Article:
Armstrong Disputes Doping Claims

Lance Armstrong (search) juggled controversy and ceremony Tuesday, promising to take action against "absolutely untrue" doping accusations and announcing a new sponsor.

Just 2½ weeks before he begins his attempt to win an unprecedented sixth consecutive Tour de France (search), Armstrong strongly denied claims by a former assistant in a new book. The assistant says Armstrong once asked her to dispose of used syringes and to give him makeup to conceal needle marks on his arms.

"I can absolutely confirm that we don't use doping products," Armstrong said at a news conference at the headquarters of Discovery Communications, which will begin sponsoring his team next year.

"This is not the first time I've lived through this. I heard it in 1999. I heard it in 2002, again in 2003. It happens all the time."

Armstrong said he usually ignores such claims but decided he had had enough. He also said he was frustrated to have to deal with a distraction so close to the Tour de France.

"We're sick and tired of these allegations and we're going to do everything we can to fight them," he said. "They're absolutely untrue."

The allegations took some of the shine away from the announcement of a three-year, multimillion-dollar deal with Discovery, which will replace the U.S. Postal Service as the sponsor of Armstrong's team. The prospect of not having a sponsor left the 32-year-old Armstrong contemplating retirement, but now he says he'll ride in next year's Tour de France and possibly beyond.

"I just didn't want to go away," said Armstrong, who was accompanied by his girlfriend, rocker Sheryl Crow. "I love what I do. I still love the bike."

The latest accusations appear in the French-language book "L.A. Confidential, the Secrets of Lance Armstrong" by David Walsh (search) and Pierre Ballester (search).

The heart of the accusations come from Emma O'Reilly, who worked for several years as Armstrong's masseuse, physical therapist and personal assistant. The book contends Armstrong asked O'Reilly to dispose of a black bag containing used syringes after the Tour of the Netherlands in 1998. O'Reilly said she did not know what was in the syringes, according to the book.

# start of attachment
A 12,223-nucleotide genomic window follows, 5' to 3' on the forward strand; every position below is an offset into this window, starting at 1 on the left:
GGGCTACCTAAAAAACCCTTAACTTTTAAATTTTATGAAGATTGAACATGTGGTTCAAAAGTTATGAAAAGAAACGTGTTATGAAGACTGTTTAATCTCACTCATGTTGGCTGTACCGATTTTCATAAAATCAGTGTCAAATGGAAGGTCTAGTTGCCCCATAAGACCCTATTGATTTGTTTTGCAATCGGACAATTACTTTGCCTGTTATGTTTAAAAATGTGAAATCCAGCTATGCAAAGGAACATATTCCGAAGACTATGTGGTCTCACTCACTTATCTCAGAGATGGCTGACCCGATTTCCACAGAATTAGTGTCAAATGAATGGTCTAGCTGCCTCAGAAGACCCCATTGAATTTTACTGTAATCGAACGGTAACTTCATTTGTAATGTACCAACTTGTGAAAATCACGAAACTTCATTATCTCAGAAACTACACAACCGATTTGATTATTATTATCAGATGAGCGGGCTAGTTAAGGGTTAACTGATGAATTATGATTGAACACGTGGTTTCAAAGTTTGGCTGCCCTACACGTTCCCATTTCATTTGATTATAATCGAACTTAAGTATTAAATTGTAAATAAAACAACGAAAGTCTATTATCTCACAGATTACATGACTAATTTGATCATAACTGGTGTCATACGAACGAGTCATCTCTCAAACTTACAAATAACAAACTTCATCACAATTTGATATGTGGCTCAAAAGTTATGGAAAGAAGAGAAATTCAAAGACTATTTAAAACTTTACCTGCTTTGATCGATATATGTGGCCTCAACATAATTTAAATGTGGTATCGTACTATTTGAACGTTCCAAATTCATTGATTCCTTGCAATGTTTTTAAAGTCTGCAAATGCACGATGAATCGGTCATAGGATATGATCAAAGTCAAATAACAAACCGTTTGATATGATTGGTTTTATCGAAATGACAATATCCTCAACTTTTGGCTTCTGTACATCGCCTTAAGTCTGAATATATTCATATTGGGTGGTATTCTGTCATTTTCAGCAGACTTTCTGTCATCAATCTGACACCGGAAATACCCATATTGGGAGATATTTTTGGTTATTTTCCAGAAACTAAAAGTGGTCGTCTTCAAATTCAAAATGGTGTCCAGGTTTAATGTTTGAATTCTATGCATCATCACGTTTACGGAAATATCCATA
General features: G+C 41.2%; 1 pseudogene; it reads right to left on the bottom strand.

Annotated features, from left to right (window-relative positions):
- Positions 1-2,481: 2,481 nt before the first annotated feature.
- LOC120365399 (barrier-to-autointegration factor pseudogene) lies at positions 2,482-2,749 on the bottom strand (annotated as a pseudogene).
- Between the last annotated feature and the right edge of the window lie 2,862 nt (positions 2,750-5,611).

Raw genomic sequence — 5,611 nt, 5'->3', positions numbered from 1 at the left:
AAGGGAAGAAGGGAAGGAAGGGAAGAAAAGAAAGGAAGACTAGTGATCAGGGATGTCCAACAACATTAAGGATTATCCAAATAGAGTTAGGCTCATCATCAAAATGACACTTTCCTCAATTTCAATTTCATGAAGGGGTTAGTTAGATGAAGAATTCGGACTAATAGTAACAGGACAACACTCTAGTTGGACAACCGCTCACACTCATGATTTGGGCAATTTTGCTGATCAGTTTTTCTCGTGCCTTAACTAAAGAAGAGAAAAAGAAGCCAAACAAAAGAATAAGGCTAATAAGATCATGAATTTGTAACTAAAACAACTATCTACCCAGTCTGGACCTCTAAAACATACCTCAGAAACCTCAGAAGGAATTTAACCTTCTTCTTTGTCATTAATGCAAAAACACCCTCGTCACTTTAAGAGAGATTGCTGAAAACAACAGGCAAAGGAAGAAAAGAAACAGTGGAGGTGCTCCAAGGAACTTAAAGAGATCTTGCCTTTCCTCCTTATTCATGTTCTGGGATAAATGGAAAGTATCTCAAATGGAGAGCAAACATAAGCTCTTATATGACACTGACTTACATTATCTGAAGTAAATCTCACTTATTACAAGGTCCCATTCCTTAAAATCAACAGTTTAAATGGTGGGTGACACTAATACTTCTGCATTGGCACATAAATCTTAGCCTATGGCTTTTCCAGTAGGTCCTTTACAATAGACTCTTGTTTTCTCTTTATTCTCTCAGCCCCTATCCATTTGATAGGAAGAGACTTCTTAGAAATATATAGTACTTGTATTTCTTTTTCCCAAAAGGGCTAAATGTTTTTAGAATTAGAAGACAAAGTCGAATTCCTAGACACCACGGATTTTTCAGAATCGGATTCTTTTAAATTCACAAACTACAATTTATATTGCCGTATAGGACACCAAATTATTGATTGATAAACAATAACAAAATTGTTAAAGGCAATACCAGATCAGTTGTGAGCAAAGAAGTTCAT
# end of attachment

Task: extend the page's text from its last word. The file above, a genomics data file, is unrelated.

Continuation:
Armstrong said Tuesday he and O'Reilly had a "very good working relationship," but that she was fired because of "inappropriate" issues that had arisen within the team.

"Even as evil as this thing has come out to be, it's not going to be my style to attack her. ... I did not work with her very much," Armstrong said. "This is the first that I've heard from her in years and years. ... It does add up to a little bit of stress, but I've got to tell you when I go home, I'm not thinking about this. I'm thinking about winning the Tour."

Armstrong's lawyers said they were starting libel proceedings in France and Britain against Walsh and Ballester, as well as the book's publishers and publications that reprinted excerpts from the book, which hit Paris stores on Tuesday. Excerpts were published in France's L'Express magazine Monday.

Asked if he will also seek action against people named in the book, Armstrong said: "Right now we're talking about authors and publishers and papers and magazines that have excerpted the stuff, but we won't discriminate."

Co-author Walsh offered an explanation of the book in an interview with the International Herald Tribune.

"It's all circumstantial evidence," Walsh said. "We don't actually prove anything. We just set out the facts and let the reader decide for himself who's telling the truth. But we do give names for every accusation."